Written by Anthony Douglas on Sunday, 17 December 2017.

This week, the royal commission handed down its report on the abuse of children, five years after its work began. It makes for harrowing reading, made more dreadful by the realisation that this is the sanitised version: the full report comprises more than twice the number of volumes due to the inclusion of information that would breach the privacy of victims.

The crimes themselves are unspeakable, but the focus of the commission’s work was not them so much as how institutions responded to them. And, far, far too often, the response was also unspeakable, literally. Wilful and criminal behaviour was swept under the carpet, never to be spoken of - and such a failure to protect the vulnerable amounts to a repetition of the original abuse.

In light of this, we must speak. Our society needs to be fully aware of the ways in which we have destroyed lives by our inaction. In particular, we as God’s church must speak, for he calls us to have a special concern for those in need.

LightOne thing we must speak of is this: that institutions are made of men and women. The shocking lack of response that has been uncovered was not just perpetrated by faceless institutions. It comes down to individuals, not just structures. JFK popularised the idea that for evil to triumph, all that is necessary is for good people to do nothing. He was wrong: no one is good, except God alone.

That’s the truth that we can offer the world - that we must be vigilant in the future, because none of us can be trusted to do what is right every time. The light must shine in the darkness... (John 1:5)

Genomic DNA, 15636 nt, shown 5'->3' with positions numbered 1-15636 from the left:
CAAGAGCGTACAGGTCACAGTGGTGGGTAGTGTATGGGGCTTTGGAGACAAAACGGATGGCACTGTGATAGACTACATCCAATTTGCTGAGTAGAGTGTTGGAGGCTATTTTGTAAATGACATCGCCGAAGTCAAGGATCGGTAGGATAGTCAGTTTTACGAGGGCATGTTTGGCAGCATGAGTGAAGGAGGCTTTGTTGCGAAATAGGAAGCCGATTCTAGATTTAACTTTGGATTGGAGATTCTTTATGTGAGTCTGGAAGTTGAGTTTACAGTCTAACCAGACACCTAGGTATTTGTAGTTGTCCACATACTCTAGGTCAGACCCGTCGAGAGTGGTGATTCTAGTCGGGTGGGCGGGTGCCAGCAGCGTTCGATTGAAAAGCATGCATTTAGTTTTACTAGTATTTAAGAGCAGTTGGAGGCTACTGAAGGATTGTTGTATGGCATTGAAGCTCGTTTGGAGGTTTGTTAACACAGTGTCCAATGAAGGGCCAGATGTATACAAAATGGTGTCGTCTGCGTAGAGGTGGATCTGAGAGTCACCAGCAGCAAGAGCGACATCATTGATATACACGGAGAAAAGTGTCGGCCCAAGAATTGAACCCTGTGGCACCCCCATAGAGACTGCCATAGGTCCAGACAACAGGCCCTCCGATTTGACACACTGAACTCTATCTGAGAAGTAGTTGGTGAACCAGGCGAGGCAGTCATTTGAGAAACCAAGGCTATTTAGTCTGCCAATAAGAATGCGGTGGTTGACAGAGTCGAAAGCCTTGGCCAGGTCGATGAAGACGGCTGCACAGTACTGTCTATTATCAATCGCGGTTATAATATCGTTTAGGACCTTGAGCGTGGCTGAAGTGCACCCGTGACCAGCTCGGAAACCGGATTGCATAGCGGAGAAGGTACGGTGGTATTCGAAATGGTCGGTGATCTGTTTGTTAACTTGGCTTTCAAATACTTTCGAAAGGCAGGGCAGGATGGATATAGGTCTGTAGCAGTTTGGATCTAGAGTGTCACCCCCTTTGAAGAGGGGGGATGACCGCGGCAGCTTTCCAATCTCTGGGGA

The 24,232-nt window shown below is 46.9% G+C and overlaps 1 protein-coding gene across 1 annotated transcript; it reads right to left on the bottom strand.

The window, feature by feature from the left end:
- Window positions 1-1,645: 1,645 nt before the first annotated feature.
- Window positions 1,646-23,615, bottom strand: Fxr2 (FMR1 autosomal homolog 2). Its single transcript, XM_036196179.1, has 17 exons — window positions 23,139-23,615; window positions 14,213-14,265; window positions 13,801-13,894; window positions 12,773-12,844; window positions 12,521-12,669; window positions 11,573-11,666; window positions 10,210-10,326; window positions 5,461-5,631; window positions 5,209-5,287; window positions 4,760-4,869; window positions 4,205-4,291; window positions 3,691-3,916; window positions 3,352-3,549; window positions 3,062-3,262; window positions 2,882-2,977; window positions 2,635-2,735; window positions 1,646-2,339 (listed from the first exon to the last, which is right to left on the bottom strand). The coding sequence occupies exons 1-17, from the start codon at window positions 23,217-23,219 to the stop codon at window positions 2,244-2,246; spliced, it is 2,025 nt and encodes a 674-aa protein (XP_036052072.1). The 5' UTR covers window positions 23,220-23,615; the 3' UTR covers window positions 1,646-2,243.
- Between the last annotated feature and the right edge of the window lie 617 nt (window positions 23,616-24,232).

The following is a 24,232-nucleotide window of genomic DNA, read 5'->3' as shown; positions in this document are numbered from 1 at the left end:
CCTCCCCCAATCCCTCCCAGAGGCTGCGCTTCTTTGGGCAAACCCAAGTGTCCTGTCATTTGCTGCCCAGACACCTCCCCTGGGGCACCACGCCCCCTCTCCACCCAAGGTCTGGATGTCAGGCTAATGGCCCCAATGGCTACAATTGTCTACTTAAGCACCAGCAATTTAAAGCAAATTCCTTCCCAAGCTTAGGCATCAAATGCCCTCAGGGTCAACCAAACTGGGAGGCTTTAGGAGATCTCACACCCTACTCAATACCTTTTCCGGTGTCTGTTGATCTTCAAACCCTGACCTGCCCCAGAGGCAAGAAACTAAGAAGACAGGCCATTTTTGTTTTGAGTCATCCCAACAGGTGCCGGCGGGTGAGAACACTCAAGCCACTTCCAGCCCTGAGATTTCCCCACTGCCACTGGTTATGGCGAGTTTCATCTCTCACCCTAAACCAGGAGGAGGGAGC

The Pits Fall

Written by Anthony Douglas on Sunday, 10 December 2017.

Let’s be honest: life is pretty good for us. While there are those who are homeless, or unemployed, or lonely, or socially outcast, on the whole, Australia is a pretty comfortable place to live. Food and shelter are readily available, and the divisions within our society are relatively minor compared to other nations.

PitfallThat means that we are particularly sensitive to suffering. When something goes wrong, it’s shocking. Unexpected. We call it the pits, I suspect, because it’s a big drop that comes out of nowhere.

In situations that are so unsettling, it’s easy for me to start wondering just what God is up to. Surely he should look after one of his people better than this, right? I mean, what kind of omnipotent and gracious deity drops the ball?

So the wise Christian will think these issues through before the day of disaster arrives, and be prepared. We’ll know not to fall into the devil’s trap and start doubting God. We’ll be prepared to trust God and his mercy.

And we’ll think that means we’ve handled our suffering well when it comes...and we’ll be wrong. We’ll have dodged the feint but missed the real danger. Suffering, even when borne with great faith, has the tendency to narrow our focus. We’ll be so concerned with maintaining our relationship with God that we won’t even notice we’ve stopped caring about our brothers and sisters around the world.

God calls us to have a heart for others, even when we are in the midst of suffering ourselves. In fact, I believe we know someone who was the perfect example of precisely that...

This Just In

Written by Anthony Douglas on Sunday, 03 December 2017.

Dominoes”How do you reconcile your love for someone with the revelation that they have behaved badly? And I don’t know the answer to that.”

On Wednesday morning, Savannah Guthrie had a tough job. First, she had to read an official statement from her employer, America’s NBC network, about the dismissal of her co-anchor of the Today program, Matt Lauer, for sexual harassment. Then, she had to find her own words. Somehow she had to balance her friendship with Lauer with her compassion for the woman who had come forward with her accusation against him.

She did pretty well, but she didn’t really know where to go with it. Her uncertainty, captured so succinctly, tells the real story of the last few weeks. As icon after icon has been revealed to have feet of clay, the secular worldview has struggled.